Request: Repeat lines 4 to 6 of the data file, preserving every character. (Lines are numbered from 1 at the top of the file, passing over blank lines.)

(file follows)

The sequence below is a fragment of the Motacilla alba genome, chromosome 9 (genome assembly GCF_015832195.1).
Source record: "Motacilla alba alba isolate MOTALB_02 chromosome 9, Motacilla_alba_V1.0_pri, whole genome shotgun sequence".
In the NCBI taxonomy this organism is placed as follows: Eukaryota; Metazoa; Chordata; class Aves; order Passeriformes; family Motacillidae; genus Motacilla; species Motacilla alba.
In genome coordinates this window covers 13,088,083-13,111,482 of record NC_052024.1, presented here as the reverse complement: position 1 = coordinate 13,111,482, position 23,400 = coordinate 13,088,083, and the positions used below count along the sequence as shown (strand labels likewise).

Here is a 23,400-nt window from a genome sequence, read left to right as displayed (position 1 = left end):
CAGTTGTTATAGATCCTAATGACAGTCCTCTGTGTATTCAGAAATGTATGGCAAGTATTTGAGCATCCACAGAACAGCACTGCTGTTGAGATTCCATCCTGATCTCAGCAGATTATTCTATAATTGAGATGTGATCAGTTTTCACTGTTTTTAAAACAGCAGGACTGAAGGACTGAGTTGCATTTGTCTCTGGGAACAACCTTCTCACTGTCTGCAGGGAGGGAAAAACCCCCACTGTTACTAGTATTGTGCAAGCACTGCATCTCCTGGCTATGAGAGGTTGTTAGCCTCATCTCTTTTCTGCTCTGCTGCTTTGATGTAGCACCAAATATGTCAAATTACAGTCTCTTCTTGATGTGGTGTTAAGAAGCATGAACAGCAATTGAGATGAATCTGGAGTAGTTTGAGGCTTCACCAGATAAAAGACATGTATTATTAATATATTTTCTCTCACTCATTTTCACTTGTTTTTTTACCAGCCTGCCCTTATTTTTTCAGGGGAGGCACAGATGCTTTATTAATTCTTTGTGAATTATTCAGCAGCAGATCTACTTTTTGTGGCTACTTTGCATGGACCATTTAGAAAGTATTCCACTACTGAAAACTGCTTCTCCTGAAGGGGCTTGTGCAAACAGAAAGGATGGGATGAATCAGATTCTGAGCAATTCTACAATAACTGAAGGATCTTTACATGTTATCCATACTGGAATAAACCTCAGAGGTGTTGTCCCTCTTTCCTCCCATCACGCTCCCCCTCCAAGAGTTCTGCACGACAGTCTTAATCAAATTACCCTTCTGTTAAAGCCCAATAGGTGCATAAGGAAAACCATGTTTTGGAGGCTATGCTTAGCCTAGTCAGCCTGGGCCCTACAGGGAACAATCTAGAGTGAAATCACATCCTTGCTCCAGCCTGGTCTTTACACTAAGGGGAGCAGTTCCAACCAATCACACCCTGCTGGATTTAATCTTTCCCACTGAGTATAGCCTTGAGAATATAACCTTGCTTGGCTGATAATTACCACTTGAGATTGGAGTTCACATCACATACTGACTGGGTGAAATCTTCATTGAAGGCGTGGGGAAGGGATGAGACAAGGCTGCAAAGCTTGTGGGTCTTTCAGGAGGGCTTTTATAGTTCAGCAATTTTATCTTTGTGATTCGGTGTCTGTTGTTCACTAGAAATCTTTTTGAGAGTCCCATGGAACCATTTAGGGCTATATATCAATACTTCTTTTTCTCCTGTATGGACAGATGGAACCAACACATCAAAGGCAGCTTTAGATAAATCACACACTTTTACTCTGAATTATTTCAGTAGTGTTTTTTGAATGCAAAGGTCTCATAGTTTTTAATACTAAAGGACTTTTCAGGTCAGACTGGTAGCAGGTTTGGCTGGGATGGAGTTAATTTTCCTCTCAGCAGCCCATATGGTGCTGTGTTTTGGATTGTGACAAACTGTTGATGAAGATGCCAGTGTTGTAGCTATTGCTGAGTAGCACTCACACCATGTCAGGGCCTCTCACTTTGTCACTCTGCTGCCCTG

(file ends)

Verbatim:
In genome coordinates this window covers 13,088,083-13,111,482 of record NC_052024.1, presented here as the reverse complement: position 1 = coordinate 13,111,482, position 23,400 = coordinate 13,088,083, and the positions used below count along the sequence as shown (strand labels likewise).

Here is a 23,400-nt window from a genome sequence, read left to right as displayed (position 1 = left end):
CAGTTGTTATAGATCCTAATGACAGTCCTCTGTGTATTCAGAAATGTATGGCAAGTATTTGAGCATCCACAGAACAGCACTGCTGTTGAGATTCCATCCTGATCTCAGCAGATTATTCTATAATTGAGATGTGATCAGTTTTCACTGTTTTTAAAACAGCAGGACTGAAGGACTGAGTTGCATTTGTCTCTGGGAACAACCTTCTCACTGTCTGCAGGGAGGGAAAAACCCCCACTGTTACTAGTATTGTGCAAGCACTGCATCTCCTGGCTATGAGAGGTTGTTAGCCTCATCTCTTTTCTGCTCTGCTGCTTTGATGTAGCACCAAATATGTCAAATTACAGTCTCTTCTTGATGTGGTGTTAAGAAGCATGAACAGCAATTGAGATGAATCTGGAGTAGTTTGAGGCTTCACCAGATAAAAGACATGTATTATTAATATATTTTCTCTCACTCATTTTCACTTGTTTTTTTACCAGCCTGCCCTTATTTTTTCAGGGGAGGCACAGATGCTTTATTAATTCTTTGTGAATTATTCAGCAGCAGATCTACTTTTTGTGGCTACTTTGCATGGACCATTTAGAAAGTATTCCACTACTGAAAACTGCTTCTCCTGAAGGGGCTTGTGCAAACAGAAAGGATGGGATGAATCAGATTCTGAGCAATTCTACAATAACTGAAGGATCTTTACATGTTATCCATACTGGAATAAACCTCAGAGGTGTTGTCCCTCTTTCCTCCCATCACGCTCCCCCTCCAAGAGTTCTGCACGACAGTCTTAATCAAATTACCCTTCTGTTAAAGCCCAATAGGTGCATAAGGAAAACCATGTTTTGGAGGCTATGCTTAGCCTAGTCAGCCTGGGCCCTACAGGGAACAATCTAGAGTGAAATCACATCCTTGCTCCAGCCTGGTCTTTACACTAAGGGGAGCAGTTCCAACCAATCACACCCTGCTGGATTTAATCTTTCCCACTGAGTATAGCCTTGAGAATATAACCTTGCTTGGCTGATAATTACCACTTGAGATTGGAGTTCACATCACATACTGACTGGGTGAAATCTTCATTGAAGGCGTGGGGAAGGGATGAGACAAGGCTGCAAAGCTTGTGGGTCTTTCAGGAGGGCTTTTATAGTTCAGCAATTTTATCTTTGTGATTCGGTGTCTGTTGTTCACTAGAAATCTTTTTGAGAGTCCCATGGAACCATTTAGGGCTATATATCAATACTTCTTTTTCTCCTGTATGGACAGATGGAACCAACACATCAAAGGCAGCTTTAGATAAATCACACACTTTTACTCTGAATTATTTCAGTAGTGTTTTTTGAATGCAAAGGTCTCATAGTTTTTAATACTAAAGGACTTTTCAGGTCAGACTGGTAGCAGGTTTGGCTGGGATGGAGTTAATTTTCCTCTCAGCAGCCCATATGGTGCTGTGTTTTGGATTGTGACAAACTGTTGATGAAGATGCCAGTGTTGTAGCTATTGCTGAGTAGCACTCACACCATGTCAGGGCCTCTCACTTTGTCACTCTGCTGCCCTG